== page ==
(a) pass an order for the recovery of the amount payable to the farmers and traders;

(b) impose a prescribed penalty; or

(c) suspend for such period as he deems fit or cancel the right to operate as an electronic trading and transaction platform

However, no order for recovery of amount, imposition of penalty or suspension or cancellation of the right to operate shall be passed without giving the operator of such electronic trading and transaction platform an opportunity of being heard. Every order made shall have force of the decree of a civil court and shall be enforceable as such and the decretal amount shall be recovered as arrears of land revenue. [vii]Any person aggrieved by such order may, prefer an appeal within sixty days from the date of such order, to an officer not below the rank of Joint Secretary to the Government of India to be nominated by the Central Government for this purpose. However, an appeal may be admitted even after the expiry of the said period of sixty days, but not beyond a total period of ninety days, if the appellant satisfies the appellate authority, that he had sufficient cause for not preferring the appeal within the said period. Every appeal made shall be made in such form and manner, and shall be accompanied by a copy of the order appealed against and by such fees as may be prescribed. After giving the appellant an opportunity of being heard, such an appeal shall be heard and disposed of within a period of ninety days from the date of its filing.

Penalties

Whoever contravenes the provisions of section 4 or the rules made thereunder shall be liable to pay a penalty which shall not be less than twenty-five thousand rupees but which may extend up to five lakh rupees, and where the contravention is a continuing one, further penalty not exceeding five thousand rupees for each day after the first day during which the contravention continues. If any person, who owns, controls or operates an electronic trading and transaction platform, contravenes the provisions of sections 5 and 7 or the rules made thereunder shall be liable to pay a penalty which shall not be less than fifty thousand rupees but which may extend up to ten lakh rupees, and where the contravention is a continuing one, further penalty not exceeding ten thousand rupees for each day after the first day during which the contravention continues.[viii]

Power of Central Government to issue instructions, directions, orders or guidelines

The Central Government may, for carrying out the provisions of this Act, give such instructions, directions, orders or issue guidelines as it may deem necessary to any authority or officer subordinate to the Central Government, any State Government or any authority or officer subordinate to a State Government, an electronic trading and transaction platform or to any person or persons owning or operating an electronic trading and transaction platform, or a trader or class of traders.[ix]  No suit, prosecution or other legal proceedings shall lie against the Central Government or the State Government, or any officer of the Central Government or the State Government or any other person in respect of anything which is in good faith done or intended to be done under this Act or of any rules or orders made thereunder.[x]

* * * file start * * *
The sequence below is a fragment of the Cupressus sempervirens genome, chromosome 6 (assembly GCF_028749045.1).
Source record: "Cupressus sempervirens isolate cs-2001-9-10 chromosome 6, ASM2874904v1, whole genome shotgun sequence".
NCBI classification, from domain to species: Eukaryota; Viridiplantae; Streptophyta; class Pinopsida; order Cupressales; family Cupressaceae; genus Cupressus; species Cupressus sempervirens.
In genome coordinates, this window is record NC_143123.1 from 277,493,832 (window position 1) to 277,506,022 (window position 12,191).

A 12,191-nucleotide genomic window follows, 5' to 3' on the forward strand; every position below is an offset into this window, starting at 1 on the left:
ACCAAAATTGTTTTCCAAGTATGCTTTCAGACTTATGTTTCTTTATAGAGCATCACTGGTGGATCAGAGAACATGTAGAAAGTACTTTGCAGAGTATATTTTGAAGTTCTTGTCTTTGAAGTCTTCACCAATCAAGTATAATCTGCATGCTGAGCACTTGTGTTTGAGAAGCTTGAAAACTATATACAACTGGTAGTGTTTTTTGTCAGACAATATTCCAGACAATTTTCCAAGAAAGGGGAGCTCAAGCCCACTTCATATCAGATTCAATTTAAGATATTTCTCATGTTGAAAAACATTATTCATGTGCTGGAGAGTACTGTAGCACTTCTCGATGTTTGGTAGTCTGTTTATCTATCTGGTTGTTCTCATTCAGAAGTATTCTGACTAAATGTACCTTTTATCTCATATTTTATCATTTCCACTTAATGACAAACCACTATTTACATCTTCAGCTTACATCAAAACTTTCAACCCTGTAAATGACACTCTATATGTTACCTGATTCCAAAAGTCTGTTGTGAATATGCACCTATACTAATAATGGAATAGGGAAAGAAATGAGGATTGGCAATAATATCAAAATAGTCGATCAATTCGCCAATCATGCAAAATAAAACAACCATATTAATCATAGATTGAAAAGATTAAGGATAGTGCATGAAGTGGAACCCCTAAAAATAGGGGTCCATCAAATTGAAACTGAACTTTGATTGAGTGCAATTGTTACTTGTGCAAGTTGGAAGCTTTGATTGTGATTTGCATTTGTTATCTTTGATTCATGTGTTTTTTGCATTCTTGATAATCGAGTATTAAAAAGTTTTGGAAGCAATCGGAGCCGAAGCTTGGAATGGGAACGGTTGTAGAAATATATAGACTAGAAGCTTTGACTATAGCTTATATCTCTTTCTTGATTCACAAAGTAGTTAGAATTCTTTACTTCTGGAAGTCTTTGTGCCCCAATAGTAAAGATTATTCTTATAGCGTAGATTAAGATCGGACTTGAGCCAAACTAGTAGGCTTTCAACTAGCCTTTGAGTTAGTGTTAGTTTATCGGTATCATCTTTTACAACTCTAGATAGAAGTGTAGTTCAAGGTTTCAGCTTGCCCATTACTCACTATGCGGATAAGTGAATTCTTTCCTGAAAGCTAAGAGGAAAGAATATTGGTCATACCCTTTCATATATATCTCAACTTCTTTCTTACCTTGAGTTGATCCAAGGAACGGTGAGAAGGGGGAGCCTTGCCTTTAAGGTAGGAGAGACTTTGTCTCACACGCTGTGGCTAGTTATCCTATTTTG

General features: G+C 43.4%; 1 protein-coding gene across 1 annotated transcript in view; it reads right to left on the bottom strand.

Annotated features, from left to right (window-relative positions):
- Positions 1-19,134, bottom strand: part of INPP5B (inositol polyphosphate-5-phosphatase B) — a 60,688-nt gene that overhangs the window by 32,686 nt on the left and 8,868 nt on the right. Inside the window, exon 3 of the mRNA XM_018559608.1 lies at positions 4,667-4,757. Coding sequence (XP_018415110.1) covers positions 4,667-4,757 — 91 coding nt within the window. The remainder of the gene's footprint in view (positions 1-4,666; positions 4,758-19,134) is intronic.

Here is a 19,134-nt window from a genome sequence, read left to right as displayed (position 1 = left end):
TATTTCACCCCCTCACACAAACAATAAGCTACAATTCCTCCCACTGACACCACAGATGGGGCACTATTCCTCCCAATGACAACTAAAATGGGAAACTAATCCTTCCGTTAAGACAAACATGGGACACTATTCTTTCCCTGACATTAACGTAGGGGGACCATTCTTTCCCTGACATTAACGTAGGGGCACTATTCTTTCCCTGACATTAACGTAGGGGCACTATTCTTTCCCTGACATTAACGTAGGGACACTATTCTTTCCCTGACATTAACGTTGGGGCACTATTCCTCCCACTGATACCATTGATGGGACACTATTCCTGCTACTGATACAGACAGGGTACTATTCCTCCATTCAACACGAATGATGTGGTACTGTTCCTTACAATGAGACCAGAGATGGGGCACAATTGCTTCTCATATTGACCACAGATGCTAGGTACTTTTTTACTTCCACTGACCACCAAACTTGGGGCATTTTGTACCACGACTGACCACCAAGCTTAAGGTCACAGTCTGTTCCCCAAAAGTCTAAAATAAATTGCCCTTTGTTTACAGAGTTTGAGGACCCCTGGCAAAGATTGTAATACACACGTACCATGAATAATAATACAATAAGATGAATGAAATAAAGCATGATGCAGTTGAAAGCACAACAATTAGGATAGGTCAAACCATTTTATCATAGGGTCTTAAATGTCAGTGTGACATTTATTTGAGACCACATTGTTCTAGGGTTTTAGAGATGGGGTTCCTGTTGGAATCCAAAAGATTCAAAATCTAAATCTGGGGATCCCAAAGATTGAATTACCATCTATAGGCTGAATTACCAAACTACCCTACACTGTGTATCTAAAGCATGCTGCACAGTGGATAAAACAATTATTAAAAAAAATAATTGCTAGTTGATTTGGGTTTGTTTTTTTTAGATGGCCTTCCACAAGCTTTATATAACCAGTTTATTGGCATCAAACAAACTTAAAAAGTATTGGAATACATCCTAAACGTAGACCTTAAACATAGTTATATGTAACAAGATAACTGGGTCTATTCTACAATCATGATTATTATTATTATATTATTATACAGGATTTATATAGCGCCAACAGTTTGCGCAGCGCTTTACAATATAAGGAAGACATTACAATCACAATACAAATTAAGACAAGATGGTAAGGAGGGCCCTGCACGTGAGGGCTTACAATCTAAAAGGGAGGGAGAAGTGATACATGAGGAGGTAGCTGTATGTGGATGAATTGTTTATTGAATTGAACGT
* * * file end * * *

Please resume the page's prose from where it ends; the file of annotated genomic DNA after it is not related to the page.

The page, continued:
Overriding effect

The provisions of this Act shall have effect, notwithstanding anything inconsistent therewith contained in any State APMC Act or any other law for time being in force or in any instrument having effect by virtue of any law for the time being in force.[xi]

Application of Act to Stock Exchanges and Clearing Corporations recognised under the Securities Contracts (Regulation) Act, 1956

Nothing contained in this Act, shall be applicable to the Stock Exchanges and Clearing Corporations recognised under the Securities Contracts (Regulation) Act, 1956 and the transactions made thereunder.[xii]

Rule laying procedure

Every rule made by the Central Government under this Act shall be laid, as soon as may be after it is made, before each House of Parliament, while it is in session, for a total period of thirty days which may be comprised in one session or in two or more successive sessions, and if, before the expiry of the session immediately following the session or the successive sessions aforesaid, both Houses agree in making any modification in the rule or both Houses agree that the rule should not be made, the rule shall thereafter have effect only in such modified form or be of no effect, as the case may be; so, however, that any such modification or annulment shall be without prejudice to the validity of anything previously done under that rule.[xiii]

Bar of jurisdiction of civil court

No civil court shall have jurisdiction to entertain any suit or proceedings in respect of any matter, the cognizance of which can be taken and disposed of by any authority empowered by or under this Act or the rules made thereunder.[xiv]

-Adv. Tushar Kaushik

[i] Section 3

[ii] Section 4

[iii] Section 5

[iv] Section 6

[v] Section 7

[vi] Section 8

[vii] Section 9

[viii] Section 11

[ix] Section 12

[x] Section 13

[xi] Section 14

[xii] Section 16

[xiii] Section 18

[xiv] Section 15

Copy of notification: Farmers’ Produce Trade and Commerce (Promotion and Facilitation) Bill, 2020